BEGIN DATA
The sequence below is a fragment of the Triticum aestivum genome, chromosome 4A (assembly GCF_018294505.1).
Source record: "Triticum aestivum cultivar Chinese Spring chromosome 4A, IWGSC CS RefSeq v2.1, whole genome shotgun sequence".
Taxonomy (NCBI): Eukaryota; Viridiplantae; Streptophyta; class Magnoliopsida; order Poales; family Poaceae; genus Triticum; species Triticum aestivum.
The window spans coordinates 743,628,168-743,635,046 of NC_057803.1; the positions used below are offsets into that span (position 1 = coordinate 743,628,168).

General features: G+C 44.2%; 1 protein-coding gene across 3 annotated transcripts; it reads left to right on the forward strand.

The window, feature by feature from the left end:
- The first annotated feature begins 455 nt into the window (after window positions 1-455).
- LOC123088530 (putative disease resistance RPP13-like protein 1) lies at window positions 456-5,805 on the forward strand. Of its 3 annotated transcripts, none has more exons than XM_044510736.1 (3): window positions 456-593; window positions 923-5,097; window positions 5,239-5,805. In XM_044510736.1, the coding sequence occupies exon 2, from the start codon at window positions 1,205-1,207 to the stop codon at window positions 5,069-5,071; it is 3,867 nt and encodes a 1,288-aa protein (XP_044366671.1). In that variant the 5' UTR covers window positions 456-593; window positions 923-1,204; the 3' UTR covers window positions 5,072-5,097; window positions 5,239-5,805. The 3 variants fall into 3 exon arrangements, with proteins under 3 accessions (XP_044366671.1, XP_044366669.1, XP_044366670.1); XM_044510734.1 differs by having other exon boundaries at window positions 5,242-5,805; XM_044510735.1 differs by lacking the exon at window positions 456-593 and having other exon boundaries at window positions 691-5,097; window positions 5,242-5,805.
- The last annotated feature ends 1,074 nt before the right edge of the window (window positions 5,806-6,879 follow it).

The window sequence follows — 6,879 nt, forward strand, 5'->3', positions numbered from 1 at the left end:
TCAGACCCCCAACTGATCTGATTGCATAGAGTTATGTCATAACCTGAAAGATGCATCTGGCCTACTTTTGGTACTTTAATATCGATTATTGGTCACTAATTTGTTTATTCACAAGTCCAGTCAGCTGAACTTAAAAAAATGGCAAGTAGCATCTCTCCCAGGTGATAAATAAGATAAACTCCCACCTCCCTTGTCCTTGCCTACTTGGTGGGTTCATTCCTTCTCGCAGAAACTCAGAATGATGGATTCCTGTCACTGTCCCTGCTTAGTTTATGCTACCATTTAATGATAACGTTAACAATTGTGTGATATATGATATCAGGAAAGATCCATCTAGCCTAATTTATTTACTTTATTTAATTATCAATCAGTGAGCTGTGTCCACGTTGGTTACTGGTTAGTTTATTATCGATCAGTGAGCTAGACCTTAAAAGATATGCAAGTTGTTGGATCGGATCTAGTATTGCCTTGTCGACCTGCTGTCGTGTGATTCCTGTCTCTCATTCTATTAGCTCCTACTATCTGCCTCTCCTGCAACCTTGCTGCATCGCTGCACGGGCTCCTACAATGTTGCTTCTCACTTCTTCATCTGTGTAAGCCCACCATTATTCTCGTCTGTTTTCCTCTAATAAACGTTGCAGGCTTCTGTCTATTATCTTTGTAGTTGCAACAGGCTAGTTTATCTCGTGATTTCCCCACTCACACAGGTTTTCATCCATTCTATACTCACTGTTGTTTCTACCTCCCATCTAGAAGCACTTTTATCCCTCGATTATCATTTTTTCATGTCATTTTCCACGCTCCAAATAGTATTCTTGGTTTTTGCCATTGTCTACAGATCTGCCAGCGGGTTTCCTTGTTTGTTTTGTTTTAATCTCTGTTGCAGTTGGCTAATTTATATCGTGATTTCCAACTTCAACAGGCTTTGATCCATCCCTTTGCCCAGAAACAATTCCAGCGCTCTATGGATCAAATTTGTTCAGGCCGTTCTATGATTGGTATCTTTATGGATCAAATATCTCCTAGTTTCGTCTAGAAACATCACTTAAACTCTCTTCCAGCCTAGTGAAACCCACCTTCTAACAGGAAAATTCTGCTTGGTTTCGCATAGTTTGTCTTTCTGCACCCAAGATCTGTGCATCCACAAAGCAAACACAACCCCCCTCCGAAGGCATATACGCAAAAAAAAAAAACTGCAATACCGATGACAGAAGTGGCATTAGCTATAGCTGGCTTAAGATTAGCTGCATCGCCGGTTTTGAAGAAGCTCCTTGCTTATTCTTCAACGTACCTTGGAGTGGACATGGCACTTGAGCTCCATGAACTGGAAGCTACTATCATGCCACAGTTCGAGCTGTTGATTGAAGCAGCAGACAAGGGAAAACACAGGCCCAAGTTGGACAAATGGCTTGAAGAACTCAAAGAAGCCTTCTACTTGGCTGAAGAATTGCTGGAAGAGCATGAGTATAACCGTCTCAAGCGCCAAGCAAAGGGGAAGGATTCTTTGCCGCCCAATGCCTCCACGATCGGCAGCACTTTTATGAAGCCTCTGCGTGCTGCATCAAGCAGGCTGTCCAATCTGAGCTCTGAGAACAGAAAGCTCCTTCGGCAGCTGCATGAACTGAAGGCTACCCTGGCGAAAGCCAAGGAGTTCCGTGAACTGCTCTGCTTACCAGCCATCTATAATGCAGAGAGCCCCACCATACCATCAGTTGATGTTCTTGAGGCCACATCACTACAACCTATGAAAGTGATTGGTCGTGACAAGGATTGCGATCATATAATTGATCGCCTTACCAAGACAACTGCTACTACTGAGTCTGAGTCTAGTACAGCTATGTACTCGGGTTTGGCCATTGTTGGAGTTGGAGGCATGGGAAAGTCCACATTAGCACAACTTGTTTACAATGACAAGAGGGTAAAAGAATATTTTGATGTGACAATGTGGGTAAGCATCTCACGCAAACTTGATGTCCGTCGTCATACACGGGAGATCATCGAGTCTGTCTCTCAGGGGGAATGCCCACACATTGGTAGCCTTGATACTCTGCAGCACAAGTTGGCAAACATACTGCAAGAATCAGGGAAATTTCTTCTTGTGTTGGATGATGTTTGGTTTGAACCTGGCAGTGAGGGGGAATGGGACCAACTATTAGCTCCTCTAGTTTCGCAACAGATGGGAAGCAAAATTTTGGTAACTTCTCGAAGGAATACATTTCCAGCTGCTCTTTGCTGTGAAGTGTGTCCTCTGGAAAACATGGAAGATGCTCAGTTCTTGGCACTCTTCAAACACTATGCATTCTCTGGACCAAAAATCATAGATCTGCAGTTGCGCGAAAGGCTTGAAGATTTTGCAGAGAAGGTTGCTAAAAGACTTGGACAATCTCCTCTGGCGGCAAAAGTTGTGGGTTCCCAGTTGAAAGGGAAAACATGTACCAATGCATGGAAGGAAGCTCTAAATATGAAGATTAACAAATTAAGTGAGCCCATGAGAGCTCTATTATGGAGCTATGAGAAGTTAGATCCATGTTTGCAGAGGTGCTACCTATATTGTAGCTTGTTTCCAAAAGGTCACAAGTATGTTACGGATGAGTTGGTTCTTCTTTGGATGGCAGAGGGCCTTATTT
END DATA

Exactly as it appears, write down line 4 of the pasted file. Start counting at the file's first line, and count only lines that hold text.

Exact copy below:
The window spans coordinates 743,628,168-743,635,046 of NC_057803.1; the positions used below are offsets into that span (position 1 = coordinate 743,628,168).